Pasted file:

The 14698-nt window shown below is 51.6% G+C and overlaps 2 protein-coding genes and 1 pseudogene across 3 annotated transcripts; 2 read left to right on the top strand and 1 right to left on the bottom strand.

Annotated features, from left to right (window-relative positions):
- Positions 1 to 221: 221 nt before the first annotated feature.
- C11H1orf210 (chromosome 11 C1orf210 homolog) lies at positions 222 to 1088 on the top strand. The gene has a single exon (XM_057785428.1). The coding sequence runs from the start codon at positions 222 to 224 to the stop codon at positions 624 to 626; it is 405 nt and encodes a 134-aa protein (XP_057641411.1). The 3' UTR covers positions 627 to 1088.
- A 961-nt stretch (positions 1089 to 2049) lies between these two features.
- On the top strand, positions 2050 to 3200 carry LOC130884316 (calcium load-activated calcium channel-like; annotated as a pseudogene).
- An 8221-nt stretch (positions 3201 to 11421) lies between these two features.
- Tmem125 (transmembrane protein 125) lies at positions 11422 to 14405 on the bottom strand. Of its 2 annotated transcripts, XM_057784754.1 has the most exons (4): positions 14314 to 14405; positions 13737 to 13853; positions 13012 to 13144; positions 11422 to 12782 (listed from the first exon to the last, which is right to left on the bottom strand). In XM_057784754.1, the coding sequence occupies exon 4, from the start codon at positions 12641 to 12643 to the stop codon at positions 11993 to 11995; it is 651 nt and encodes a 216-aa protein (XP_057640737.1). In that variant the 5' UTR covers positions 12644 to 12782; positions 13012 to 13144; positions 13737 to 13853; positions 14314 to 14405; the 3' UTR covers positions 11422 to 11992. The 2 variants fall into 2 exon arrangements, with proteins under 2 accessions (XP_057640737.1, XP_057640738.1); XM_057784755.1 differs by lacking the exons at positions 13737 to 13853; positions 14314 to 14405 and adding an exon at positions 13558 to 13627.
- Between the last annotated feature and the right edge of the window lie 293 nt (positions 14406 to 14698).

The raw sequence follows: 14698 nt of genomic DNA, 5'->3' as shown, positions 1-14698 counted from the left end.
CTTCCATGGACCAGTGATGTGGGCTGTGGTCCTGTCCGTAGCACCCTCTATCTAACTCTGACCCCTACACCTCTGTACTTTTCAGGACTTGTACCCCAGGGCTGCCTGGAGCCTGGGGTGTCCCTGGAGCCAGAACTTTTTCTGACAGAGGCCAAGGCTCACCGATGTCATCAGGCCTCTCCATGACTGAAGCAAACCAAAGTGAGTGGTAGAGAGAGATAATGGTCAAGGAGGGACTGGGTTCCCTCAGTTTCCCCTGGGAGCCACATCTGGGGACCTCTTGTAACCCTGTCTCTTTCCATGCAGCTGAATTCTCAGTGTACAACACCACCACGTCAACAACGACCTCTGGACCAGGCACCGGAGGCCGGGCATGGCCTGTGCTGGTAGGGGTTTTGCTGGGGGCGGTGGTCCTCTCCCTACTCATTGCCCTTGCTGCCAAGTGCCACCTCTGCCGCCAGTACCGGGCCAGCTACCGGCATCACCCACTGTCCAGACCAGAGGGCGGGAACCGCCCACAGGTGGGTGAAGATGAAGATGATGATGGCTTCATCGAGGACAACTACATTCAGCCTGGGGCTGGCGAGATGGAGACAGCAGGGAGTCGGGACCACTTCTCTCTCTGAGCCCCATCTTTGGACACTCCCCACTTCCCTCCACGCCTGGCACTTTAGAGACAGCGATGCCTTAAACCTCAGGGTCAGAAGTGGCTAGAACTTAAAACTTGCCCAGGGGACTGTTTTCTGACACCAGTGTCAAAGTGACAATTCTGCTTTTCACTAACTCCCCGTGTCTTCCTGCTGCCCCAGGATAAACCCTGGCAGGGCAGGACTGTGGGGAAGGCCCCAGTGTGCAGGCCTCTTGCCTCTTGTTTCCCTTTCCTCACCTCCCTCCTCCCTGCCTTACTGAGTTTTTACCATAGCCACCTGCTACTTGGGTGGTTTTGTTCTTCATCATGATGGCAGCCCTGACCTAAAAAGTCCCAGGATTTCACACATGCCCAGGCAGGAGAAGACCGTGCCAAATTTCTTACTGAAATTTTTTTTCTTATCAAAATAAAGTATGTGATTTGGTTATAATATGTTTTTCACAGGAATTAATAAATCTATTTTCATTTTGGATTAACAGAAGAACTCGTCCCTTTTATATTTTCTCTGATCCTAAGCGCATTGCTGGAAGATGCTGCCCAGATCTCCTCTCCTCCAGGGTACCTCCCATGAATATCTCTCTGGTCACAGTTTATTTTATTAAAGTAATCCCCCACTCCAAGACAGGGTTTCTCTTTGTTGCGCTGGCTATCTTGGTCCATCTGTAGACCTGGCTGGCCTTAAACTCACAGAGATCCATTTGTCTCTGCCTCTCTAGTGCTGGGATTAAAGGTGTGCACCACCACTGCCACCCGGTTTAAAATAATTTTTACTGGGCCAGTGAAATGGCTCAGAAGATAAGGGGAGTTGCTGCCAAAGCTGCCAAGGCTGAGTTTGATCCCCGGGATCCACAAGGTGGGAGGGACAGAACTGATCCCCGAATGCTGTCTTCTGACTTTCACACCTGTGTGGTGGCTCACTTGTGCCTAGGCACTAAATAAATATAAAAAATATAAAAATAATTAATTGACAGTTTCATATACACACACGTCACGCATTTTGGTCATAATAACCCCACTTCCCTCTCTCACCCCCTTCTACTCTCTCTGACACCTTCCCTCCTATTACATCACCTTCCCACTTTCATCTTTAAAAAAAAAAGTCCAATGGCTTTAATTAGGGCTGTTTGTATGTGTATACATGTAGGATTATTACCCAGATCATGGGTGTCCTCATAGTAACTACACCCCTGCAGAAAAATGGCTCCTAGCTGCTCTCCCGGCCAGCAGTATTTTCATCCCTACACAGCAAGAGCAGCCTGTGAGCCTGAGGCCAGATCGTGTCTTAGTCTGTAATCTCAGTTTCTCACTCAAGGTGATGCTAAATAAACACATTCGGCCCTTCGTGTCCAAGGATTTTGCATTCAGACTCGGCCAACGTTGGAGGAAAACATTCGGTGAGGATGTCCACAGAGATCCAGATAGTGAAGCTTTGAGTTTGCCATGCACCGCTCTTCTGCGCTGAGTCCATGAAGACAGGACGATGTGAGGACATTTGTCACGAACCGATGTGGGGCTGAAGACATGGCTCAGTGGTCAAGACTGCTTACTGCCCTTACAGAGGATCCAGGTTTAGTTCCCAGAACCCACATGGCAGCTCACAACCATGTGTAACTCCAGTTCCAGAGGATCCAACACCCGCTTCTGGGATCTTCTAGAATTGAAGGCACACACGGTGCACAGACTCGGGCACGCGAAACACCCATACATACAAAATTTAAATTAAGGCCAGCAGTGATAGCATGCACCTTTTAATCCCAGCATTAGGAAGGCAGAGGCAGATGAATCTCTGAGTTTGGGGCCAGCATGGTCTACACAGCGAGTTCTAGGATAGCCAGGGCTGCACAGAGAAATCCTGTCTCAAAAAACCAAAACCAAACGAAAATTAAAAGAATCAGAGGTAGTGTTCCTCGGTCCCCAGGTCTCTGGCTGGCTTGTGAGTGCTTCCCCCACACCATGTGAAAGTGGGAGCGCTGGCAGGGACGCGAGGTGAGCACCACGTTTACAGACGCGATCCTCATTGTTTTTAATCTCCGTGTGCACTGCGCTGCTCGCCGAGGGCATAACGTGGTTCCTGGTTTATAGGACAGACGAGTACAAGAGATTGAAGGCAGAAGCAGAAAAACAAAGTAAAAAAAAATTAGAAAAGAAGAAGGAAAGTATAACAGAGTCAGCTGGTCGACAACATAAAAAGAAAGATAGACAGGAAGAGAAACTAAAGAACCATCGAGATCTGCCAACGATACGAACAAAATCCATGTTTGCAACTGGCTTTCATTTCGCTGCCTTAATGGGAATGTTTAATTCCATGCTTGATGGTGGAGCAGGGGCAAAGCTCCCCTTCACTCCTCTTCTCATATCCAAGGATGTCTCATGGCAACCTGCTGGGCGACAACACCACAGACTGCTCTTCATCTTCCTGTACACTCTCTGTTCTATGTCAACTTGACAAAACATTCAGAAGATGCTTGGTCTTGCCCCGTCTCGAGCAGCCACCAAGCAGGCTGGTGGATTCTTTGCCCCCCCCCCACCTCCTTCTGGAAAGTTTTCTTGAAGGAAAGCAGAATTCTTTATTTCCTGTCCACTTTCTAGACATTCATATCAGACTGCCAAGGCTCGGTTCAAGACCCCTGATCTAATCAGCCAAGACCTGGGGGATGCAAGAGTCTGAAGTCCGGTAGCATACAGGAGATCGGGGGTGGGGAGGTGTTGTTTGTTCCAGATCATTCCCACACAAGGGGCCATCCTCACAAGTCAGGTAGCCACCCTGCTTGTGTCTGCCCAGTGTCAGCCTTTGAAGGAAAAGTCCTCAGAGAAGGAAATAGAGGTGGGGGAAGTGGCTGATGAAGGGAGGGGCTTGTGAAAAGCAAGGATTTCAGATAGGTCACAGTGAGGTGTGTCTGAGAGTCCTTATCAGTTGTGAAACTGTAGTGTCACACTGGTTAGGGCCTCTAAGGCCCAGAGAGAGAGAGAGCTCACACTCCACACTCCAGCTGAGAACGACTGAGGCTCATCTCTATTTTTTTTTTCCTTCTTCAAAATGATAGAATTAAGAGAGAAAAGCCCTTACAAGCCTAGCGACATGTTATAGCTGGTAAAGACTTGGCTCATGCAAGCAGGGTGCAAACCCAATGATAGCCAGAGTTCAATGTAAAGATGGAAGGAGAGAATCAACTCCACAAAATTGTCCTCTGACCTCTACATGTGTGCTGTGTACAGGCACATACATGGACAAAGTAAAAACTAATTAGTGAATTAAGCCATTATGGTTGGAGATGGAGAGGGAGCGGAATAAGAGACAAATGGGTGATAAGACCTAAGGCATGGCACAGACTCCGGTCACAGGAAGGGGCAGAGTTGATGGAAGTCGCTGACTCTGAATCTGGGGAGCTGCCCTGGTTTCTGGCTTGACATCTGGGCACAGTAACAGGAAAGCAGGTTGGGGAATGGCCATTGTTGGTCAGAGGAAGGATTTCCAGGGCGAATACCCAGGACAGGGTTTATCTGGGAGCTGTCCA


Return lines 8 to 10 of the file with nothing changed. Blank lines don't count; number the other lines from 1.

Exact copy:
- Tmem125 (transmembrane protein 125) lies at positions 11422 to 14405 on the bottom strand. Of its 2 annotated transcripts, XM_057784754.1 has the most exons (4): positions 14314 to 14405; positions 13737 to 13853; positions 13012 to 13144; positions 11422 to 12782 (listed from the first exon to the last, which is right to left on the bottom strand). In XM_057784754.1, the coding sequence occupies exon 4, from the start codon at positions 12641 to 12643 to the stop codon at positions 11993 to 11995; it is 651 nt and encodes a 216-aa protein (XP_057640737.1). In that variant the 5' UTR covers positions 12644 to 12782; positions 13012 to 13144; positions 13737 to 13853; positions 14314 to 14405; the 3' UTR covers positions 11422 to 11992. The 2 variants fall into 2 exon arrangements, with proteins under 2 accessions (XP_057640737.1, XP_057640738.1); XM_057784755.1 differs by lacking the exons at positions 13737 to 13853; positions 14314 to 14405 and adding an exon at positions 13558 to 13627.
- Between the last annotated feature and the right edge of the window lie 293 nt (positions 14406 to 14698).

The raw sequence follows: 14698 nt of genomic DNA, 5'->3' as shown, positions 1-14698 counted from the left end.